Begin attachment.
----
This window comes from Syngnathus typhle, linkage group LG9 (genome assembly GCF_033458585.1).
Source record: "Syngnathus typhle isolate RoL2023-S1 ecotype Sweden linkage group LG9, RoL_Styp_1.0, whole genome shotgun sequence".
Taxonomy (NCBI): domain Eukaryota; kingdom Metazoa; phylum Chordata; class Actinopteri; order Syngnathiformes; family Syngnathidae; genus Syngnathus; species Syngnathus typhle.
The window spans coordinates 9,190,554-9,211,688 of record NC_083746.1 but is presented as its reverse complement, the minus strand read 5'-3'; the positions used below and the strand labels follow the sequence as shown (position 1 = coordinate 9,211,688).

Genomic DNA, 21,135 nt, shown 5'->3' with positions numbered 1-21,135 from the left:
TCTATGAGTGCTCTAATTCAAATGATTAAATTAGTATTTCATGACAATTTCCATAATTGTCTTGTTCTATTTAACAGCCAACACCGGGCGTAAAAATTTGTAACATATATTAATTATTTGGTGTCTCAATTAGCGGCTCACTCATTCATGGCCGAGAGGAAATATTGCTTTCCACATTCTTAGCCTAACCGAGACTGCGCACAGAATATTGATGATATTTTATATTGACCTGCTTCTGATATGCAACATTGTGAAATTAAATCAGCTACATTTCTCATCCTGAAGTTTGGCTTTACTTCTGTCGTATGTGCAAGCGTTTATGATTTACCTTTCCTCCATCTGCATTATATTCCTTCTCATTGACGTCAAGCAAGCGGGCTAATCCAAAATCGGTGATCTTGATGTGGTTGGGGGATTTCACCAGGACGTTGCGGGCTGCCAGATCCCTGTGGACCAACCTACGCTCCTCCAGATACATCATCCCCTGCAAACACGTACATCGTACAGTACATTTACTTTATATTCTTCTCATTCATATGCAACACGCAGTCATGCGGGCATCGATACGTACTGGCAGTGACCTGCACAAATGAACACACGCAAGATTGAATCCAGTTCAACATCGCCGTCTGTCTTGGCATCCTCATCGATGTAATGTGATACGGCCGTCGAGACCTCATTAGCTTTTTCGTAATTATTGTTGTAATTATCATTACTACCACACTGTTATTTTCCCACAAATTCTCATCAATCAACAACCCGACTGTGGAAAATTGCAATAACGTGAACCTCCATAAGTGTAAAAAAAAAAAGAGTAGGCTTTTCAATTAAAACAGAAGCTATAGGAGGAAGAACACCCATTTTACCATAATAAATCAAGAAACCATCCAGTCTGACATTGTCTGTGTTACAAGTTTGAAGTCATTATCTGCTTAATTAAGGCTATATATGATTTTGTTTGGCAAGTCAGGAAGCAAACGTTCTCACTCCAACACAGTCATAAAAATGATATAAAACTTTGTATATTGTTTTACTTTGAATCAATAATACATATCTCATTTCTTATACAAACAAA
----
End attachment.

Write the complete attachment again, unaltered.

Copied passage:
This window comes from Syngnathus typhle, linkage group LG9 (genome assembly GCF_033458585.1).
Source record: "Syngnathus typhle isolate RoL2023-S1 ecotype Sweden linkage group LG9, RoL_Styp_1.0, whole genome shotgun sequence".
Taxonomy (NCBI): domain Eukaryota; kingdom Metazoa; phylum Chordata; class Actinopteri; order Syngnathiformes; family Syngnathidae; genus Syngnathus; species Syngnathus typhle.
The window spans coordinates 9,190,554-9,211,688 of record NC_083746.1 but is presented as its reverse complement, the minus strand read 5'-3'; the positions used below and the strand labels follow the sequence as shown (position 1 = coordinate 9,211,688).

Genomic DNA, 21,135 nt, shown 5'->3' with positions numbered 1-21,135 from the left:
TCTATGAGTGCTCTAATTCAAATGATTAAATTAGTATTTCATGACAATTTCCATAATTGTCTTGTTCTATTTAACAGCCAACACCGGGCGTAAAAATTTGTAACATATATTAATTATTTGGTGTCTCAATTAGCGGCTCACTCATTCATGGCCGAGAGGAAATATTGCTTTCCACATTCTTAGCCTAACCGAGACTGCGCACAGAATATTGATGATATTTTATATTGACCTGCTTCTGATATGCAACATTGTGAAATTAAATCAGCTACATTTCTCATCCTGAAGTTTGGCTTTACTTCTGTCGTATGTGCAAGCGTTTATGATTTACCTTTCCTCCATCTGCATTATATTCCTTCTCATTGACGTCAAGCAAGCGGGCTAATCCAAAATCGGTGATCTTGATGTGGTTGGGGGATTTCACCAGGACGTTGCGGGCTGCCAGATCCCTGTGGACCAACCTACGCTCCTCCAGATACATCATCCCCTGCAAACACGTACATCGTACAGTACATTTACTTTATATTCTTCTCATTCATATGCAACACGCAGTCATGCGGGCATCGATACGTACTGGCAGTGACCTGCACAAATGAACACACGCAAGATTGAATCCAGTTCAACATCGCCGTCTGTCTTGGCATCCTCATCGATGTAATGTGATACGGCCGTCGAGACCTCATTAGCTTTTTCGTAATTATTGTTGTAATTATCATTACTACCACACTGTTATTTTCCCACAAATTCTCATCAATCAACAACCCGACTGTGGAAAATTGCAATAACGTGAACCTCCATAAGTGTAAAAAAAAAAAGAGTAGGCTTTTCAATTAAAACAGAAGCTATAGGAGGAAGAACACCCATTTTACCATAATAAATCAAGAAACCATCCAGTCTGACATTGTCTGTGTTACAAGTTTGAAGTCATTATCTGCTTAATTAAGGCTATATATGATTTTGTTTGGCAAGTCAGGAAGCAAACGTTCTCACTCCAACACAGTCATAAAAATGATATAAAACTTTGTATATTGTTTTACTTTGAATCAATAATACATATCTCATTTCTTATACAAACAAA